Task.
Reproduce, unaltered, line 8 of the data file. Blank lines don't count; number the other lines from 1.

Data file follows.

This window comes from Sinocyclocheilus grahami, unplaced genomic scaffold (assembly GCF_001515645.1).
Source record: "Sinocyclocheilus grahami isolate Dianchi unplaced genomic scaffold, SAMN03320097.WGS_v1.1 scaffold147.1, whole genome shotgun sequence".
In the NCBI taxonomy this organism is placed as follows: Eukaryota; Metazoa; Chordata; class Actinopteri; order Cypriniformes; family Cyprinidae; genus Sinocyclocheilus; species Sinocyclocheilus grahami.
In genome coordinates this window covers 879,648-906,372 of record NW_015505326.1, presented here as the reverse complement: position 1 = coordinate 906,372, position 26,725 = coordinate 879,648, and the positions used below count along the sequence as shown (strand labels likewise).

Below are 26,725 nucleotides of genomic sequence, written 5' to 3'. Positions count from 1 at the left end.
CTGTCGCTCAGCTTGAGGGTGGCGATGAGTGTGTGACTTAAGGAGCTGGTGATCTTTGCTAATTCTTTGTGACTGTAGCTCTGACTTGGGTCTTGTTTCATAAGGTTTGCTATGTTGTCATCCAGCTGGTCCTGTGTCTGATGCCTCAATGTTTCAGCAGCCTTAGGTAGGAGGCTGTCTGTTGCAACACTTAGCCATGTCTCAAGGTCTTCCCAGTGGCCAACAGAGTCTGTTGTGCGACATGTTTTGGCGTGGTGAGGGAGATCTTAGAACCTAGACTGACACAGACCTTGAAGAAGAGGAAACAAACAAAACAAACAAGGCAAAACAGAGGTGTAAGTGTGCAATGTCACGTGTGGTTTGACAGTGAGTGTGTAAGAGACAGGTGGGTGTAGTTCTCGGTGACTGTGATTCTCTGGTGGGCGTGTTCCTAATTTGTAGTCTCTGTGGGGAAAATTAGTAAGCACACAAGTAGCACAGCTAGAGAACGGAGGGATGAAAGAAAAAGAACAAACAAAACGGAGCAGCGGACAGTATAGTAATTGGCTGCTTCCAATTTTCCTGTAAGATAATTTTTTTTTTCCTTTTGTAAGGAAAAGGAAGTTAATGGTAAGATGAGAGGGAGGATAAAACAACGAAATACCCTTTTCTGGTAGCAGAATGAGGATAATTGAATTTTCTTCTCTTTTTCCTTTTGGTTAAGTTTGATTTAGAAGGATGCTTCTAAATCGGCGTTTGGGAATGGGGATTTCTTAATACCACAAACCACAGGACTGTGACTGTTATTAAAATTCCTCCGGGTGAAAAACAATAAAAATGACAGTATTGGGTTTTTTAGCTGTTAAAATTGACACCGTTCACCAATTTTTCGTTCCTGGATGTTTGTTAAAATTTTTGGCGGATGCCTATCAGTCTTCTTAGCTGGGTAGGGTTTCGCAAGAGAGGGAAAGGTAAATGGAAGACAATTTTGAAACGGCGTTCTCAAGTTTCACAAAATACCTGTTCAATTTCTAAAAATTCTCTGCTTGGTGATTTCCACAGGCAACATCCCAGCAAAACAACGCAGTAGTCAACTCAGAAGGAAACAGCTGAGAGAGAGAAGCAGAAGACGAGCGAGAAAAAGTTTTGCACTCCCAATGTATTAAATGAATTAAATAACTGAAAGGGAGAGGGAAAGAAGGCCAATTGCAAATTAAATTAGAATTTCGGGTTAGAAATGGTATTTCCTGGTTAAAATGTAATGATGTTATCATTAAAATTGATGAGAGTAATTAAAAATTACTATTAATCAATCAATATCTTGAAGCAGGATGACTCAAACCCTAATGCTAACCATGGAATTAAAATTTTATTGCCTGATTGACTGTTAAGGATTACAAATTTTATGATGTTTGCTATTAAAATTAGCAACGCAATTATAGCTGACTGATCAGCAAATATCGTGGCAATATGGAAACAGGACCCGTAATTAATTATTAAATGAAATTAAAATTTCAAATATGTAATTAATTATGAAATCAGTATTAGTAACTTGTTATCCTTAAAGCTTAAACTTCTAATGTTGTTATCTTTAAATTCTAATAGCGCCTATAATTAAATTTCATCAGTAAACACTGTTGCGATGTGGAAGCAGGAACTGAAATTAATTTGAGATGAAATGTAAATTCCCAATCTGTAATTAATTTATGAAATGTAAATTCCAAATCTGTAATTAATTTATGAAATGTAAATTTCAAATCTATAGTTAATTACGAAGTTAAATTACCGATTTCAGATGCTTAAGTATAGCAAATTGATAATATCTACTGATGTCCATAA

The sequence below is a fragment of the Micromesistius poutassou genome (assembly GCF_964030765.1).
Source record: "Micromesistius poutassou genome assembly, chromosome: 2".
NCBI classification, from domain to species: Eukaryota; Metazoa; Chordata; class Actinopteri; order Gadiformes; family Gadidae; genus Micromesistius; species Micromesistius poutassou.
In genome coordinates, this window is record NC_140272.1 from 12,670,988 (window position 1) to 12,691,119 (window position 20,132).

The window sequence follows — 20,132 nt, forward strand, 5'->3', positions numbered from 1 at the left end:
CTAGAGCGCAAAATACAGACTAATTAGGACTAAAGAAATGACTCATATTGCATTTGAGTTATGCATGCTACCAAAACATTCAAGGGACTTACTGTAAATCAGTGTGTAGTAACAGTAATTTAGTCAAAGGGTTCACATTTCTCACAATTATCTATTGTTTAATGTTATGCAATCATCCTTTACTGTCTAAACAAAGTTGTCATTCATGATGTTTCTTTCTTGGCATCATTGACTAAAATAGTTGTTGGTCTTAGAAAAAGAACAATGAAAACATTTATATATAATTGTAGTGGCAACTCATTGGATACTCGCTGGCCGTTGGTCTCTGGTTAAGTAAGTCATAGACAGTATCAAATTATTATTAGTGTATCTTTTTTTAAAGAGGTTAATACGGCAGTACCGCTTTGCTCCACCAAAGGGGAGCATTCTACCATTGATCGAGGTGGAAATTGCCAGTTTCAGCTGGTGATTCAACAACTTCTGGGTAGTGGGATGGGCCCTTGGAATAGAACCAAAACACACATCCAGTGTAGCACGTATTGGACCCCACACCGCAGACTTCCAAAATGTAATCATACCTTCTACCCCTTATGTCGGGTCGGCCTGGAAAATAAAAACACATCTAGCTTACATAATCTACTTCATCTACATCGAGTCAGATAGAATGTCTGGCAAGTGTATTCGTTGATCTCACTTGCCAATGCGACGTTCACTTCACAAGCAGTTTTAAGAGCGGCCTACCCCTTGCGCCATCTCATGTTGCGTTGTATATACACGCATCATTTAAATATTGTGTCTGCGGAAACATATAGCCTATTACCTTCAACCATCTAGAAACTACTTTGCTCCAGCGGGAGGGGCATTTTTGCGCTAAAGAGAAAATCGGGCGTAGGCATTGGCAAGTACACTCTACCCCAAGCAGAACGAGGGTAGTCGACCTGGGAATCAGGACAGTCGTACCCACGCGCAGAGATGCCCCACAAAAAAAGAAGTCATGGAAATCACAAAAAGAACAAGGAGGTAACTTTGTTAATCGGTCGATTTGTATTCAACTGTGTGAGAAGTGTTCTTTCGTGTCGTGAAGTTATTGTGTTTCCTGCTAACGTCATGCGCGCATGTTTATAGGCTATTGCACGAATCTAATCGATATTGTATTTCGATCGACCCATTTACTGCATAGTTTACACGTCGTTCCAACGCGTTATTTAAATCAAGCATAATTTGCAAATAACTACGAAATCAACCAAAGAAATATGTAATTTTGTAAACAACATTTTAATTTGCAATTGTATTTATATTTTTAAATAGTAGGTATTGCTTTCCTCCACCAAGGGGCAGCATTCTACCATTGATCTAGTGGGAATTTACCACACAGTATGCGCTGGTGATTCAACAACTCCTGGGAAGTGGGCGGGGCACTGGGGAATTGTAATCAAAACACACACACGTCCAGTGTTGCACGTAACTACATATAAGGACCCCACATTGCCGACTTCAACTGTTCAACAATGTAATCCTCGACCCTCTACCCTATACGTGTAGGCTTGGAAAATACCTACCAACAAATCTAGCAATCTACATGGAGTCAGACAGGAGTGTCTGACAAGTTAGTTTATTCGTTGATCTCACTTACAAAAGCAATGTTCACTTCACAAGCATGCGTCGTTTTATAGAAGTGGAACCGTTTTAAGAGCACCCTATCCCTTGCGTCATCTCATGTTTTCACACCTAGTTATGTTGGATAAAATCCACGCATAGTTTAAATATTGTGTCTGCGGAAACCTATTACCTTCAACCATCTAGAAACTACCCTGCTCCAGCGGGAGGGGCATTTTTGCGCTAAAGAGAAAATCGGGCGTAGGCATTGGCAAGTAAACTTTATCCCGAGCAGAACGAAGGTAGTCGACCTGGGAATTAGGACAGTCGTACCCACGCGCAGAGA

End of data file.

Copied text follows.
Source record: "Micromesistius poutassou genome assembly, chromosome: 2".